Justice Department attempts to quash testimony by wife of bioweaponeer William
Patrick III in STEVEN J. HATFILL, M.D. v. ATTORNEY GENERAL JOHN ASHCROFT, THE
DEPARTMENT OF JUSTICE; THE FEDERAL BUREAU OF INVESTIGATION (et al).
Headed by former federal prosecutor Tom Connelly, pro bono attorney's for Dr.
Steven J. Hatfill, the former "person of interest" in the anthrax
letters case, have been quietly doing battle behind the scenes with attorney's
for the US Justice Department, in the United States District Court for The District
Dr. Steven Hatfill's life was publically dismantled, rendering him persona
non grata when John Ashcroft, the former United States Attorney General, labeled
Hatfill "a person of interest" in the still unsolved anthrax case.
Alleged leaks from the FBI to the news media created a macabre media blitz
wherein the news hungry press was culpable, if not instrumental, in perpetuating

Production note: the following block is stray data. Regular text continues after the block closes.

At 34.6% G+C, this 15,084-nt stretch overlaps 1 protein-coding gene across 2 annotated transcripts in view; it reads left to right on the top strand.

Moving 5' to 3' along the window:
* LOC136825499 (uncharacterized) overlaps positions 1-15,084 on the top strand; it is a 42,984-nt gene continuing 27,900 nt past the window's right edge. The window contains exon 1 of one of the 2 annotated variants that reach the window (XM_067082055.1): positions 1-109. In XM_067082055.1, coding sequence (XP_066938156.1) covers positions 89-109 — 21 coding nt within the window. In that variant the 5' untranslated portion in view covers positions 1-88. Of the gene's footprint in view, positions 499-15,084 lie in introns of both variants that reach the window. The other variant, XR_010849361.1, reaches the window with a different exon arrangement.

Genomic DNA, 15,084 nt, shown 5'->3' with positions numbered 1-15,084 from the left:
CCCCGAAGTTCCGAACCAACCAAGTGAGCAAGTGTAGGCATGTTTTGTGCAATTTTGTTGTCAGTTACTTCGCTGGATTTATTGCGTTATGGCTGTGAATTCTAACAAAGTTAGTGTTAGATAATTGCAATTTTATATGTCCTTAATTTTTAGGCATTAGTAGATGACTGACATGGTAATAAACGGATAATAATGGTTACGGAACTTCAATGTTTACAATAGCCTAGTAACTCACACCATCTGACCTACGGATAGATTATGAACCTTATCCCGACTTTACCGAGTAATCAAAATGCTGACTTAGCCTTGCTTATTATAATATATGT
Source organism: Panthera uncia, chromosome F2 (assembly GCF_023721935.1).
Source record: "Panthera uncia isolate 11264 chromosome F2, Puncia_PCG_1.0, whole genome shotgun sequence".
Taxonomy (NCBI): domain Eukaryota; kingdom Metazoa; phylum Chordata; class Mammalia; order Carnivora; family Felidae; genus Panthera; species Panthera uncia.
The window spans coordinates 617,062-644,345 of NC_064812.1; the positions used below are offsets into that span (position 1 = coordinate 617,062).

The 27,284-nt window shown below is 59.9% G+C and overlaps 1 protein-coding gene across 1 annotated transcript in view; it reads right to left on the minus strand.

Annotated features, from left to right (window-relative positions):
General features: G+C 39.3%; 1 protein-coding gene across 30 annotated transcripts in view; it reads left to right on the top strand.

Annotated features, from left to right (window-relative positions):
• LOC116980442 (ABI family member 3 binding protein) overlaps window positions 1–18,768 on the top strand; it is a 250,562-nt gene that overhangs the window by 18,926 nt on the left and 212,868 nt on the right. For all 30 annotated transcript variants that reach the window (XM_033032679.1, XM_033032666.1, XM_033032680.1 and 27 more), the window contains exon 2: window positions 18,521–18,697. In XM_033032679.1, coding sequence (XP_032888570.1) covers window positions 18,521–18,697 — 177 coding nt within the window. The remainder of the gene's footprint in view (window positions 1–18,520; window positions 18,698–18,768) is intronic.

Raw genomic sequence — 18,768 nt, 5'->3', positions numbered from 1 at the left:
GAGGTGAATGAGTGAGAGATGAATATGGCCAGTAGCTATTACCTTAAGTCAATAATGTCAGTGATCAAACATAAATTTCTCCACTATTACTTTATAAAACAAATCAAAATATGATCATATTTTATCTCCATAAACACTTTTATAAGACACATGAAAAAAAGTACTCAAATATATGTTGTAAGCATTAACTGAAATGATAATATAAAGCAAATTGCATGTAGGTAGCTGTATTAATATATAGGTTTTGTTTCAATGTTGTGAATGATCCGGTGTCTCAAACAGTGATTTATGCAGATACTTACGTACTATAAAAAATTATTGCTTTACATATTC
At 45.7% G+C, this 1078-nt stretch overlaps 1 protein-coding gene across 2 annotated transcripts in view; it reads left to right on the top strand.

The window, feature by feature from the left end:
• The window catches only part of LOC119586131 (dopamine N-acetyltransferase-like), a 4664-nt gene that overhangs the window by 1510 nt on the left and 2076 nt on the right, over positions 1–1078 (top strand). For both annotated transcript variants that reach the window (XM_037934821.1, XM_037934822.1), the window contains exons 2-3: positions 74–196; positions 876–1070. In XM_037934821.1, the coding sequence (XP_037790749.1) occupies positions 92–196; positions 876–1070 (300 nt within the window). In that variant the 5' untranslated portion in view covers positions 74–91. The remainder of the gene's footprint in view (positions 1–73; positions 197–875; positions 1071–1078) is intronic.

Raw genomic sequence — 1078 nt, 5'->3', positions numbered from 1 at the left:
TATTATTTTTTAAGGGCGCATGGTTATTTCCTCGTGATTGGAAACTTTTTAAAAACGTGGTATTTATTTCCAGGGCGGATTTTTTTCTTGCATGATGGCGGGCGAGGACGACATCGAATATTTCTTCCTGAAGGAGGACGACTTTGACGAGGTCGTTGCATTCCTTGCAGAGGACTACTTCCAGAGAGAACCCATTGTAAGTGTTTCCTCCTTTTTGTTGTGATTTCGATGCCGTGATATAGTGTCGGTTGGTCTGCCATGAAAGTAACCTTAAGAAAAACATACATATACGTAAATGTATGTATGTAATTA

the tortuous ordeal Dr. Hatfill, who has never been charged with a crime, was
forced to endure. He became a pariah, lost his job, is unemployable and reportedly
The FBI shadowed Hatfill to the extent that a state of virtual house arrest
existed. At one point, on one of the rare occasions Hatfill left his besieged
apartment, one of Hatfill's keepers ran over his foot with an SUV. Ironically,
it was Hatfill who received a citation a fine over the incident.
The FBI leaks, first appearing in Newsweek and amplified by ABC's Brian Ross,
appeared to be uniquely designed to draw public interest.
Newsweek's Mark Miller and Daniel Klaidman reported in "The Hunt for the
Anthrax Killer", in remarkable detail, how, using bloodhounds that had